They were force feed credit from banks instead.
    So as to become modern and all that.

    Indeed Euro agri policy of the 70s did more to destroy the Irish countryside then even the house blight.

    Anyway – what do you make of this debate.
    The meme is the shadow economy is destroying Ireland………..

    Nothing could be further from the truth.
    The only way you can get things done in Ireland (especially rural Ireland is to pay guys cash )

    They will spend it down in the pub (where it is also taxed) anyway.

    This is the dead hand of the euro market state spreading its total control over all our lives.

    “@Tony/Jesper – I think the point about privacy and cash that Tony makes is valid. However the flip side is that cash also is critical for the survival of the shadow economy. Every 5% increase in electronic payments is associated with a 2-3% fall in the size of a countries shadow economy.”

    Guys like the above get paid to think outside the box…………so as to further the cause of extraction of labour value.
    They may never have worked a manual working day in their lives.

    Without the shadow economy the Irish domestic economy would not exist.
    But thats the plan is it not ?
    A total destruction of rational local domestic demand so that it can be transferred lock stock & barrel to multinational corporate bodies.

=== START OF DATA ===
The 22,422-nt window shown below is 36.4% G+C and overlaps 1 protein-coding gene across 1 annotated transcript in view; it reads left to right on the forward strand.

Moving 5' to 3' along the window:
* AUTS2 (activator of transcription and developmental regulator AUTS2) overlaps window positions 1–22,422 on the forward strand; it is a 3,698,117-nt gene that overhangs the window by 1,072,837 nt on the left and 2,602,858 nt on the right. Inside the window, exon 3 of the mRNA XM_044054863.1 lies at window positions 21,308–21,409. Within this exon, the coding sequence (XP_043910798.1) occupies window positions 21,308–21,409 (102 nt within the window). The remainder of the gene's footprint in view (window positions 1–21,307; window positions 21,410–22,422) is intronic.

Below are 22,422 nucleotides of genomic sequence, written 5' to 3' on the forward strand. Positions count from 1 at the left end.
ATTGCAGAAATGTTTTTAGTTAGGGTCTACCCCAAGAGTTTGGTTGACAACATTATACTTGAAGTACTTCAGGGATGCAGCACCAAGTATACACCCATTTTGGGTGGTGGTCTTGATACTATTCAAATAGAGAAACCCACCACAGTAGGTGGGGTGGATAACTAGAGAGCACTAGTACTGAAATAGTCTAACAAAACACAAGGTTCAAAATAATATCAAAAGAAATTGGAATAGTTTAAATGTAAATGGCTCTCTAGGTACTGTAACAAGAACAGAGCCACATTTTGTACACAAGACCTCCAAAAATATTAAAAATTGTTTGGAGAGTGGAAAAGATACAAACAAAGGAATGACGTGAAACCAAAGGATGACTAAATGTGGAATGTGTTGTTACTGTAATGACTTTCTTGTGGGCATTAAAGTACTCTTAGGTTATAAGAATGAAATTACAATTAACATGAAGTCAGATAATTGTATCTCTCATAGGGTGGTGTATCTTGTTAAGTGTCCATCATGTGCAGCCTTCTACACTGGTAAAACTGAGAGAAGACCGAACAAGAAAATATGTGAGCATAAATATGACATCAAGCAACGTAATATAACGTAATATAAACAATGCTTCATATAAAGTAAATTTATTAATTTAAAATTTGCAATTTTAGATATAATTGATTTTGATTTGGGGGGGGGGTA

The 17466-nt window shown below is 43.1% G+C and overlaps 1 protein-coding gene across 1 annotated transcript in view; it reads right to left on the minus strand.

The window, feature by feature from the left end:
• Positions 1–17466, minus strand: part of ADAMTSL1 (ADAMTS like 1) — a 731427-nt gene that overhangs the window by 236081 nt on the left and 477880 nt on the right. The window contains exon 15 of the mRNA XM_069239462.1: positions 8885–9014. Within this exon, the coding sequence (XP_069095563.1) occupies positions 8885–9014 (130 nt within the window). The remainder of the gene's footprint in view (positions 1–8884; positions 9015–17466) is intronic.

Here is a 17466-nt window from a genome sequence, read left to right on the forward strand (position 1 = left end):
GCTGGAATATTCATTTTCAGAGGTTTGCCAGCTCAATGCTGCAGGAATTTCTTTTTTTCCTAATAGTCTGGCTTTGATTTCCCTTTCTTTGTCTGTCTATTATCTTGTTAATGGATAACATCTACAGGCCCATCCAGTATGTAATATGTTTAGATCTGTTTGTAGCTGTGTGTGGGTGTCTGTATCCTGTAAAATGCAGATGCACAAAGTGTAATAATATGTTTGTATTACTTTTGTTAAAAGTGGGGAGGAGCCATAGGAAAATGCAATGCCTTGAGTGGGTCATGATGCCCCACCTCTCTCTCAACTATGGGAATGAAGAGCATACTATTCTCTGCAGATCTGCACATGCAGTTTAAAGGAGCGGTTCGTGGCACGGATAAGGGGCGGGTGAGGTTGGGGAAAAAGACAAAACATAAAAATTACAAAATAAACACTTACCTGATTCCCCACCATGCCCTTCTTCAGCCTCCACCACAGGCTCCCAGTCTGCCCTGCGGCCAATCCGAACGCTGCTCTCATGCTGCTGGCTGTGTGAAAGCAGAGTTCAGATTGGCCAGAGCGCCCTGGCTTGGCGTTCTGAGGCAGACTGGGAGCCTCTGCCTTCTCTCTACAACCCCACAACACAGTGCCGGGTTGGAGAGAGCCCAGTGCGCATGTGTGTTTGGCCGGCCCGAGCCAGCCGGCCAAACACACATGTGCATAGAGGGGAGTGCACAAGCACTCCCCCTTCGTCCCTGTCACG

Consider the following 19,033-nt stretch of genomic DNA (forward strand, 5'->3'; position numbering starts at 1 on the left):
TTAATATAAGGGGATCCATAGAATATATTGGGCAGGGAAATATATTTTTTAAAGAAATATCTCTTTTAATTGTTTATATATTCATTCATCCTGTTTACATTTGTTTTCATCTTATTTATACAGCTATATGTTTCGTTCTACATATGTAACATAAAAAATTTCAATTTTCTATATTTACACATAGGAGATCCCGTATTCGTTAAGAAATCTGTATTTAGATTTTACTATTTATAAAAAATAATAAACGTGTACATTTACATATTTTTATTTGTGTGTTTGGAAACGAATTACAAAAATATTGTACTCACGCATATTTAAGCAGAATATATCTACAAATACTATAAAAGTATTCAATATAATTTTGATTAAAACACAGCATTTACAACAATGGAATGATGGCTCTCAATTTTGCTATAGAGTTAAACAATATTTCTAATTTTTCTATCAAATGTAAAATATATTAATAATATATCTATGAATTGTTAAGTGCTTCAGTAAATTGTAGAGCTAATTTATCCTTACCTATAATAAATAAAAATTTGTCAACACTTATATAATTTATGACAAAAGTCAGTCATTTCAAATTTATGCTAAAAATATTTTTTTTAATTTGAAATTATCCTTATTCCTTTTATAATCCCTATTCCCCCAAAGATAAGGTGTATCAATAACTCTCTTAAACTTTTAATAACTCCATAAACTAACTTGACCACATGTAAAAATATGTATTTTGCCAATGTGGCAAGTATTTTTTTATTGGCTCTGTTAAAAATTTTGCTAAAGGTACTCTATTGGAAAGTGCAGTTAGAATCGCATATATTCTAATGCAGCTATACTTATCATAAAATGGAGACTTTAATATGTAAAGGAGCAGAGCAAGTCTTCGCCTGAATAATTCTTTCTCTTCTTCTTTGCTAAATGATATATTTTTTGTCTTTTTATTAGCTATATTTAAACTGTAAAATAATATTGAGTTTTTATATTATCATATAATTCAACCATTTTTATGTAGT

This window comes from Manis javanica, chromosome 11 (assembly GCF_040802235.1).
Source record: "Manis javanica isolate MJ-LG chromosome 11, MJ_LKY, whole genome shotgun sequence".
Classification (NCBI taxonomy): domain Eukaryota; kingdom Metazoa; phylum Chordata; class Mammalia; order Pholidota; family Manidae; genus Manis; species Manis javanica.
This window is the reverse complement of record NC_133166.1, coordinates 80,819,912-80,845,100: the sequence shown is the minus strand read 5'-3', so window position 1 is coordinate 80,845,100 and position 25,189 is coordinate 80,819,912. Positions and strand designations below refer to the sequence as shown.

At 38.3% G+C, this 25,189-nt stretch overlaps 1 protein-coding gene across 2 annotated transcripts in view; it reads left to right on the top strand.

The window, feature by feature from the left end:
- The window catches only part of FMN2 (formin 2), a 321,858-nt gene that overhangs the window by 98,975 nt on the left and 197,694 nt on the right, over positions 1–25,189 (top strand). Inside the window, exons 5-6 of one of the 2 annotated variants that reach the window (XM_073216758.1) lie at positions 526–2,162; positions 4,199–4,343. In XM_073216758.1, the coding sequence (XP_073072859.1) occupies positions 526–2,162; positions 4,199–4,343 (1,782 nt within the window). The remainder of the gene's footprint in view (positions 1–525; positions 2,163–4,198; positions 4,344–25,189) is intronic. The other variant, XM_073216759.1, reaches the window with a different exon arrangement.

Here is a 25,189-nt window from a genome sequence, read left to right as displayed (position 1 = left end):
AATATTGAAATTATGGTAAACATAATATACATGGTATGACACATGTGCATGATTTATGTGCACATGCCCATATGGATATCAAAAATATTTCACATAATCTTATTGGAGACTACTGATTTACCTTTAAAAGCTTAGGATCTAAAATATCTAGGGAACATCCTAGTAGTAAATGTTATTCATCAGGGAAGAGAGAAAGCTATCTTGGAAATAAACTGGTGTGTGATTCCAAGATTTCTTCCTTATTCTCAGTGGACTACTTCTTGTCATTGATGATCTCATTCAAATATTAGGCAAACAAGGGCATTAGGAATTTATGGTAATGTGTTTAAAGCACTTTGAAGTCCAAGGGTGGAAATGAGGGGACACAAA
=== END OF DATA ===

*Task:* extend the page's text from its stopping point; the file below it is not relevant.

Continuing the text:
6. @GLH:

    How about this?

    Genetically engineered meat grown in industrial vats. It would be modified to not have bones, fat, shape or a nervous system – just meat and veins. Pump in artificial blood with nutrients, and you have yourself mass-produced meat that doesn’t feel or think. I expect it would be way cheaper to produce, consume far less land and resources, and produce no moral dilemmas in regards to ethical treatment of animals. I suspect this is something inevitable – simple cost benefits will lead to it’s eventual widespread adoption, until one day buying meat from real animals will be akin to buying real fur.

  7. Grigory,

    Do I read in your suggestion an a priori assumption that there’s something essential about eating animal protein. Or that there’s some personal sacrifice in abstaining ?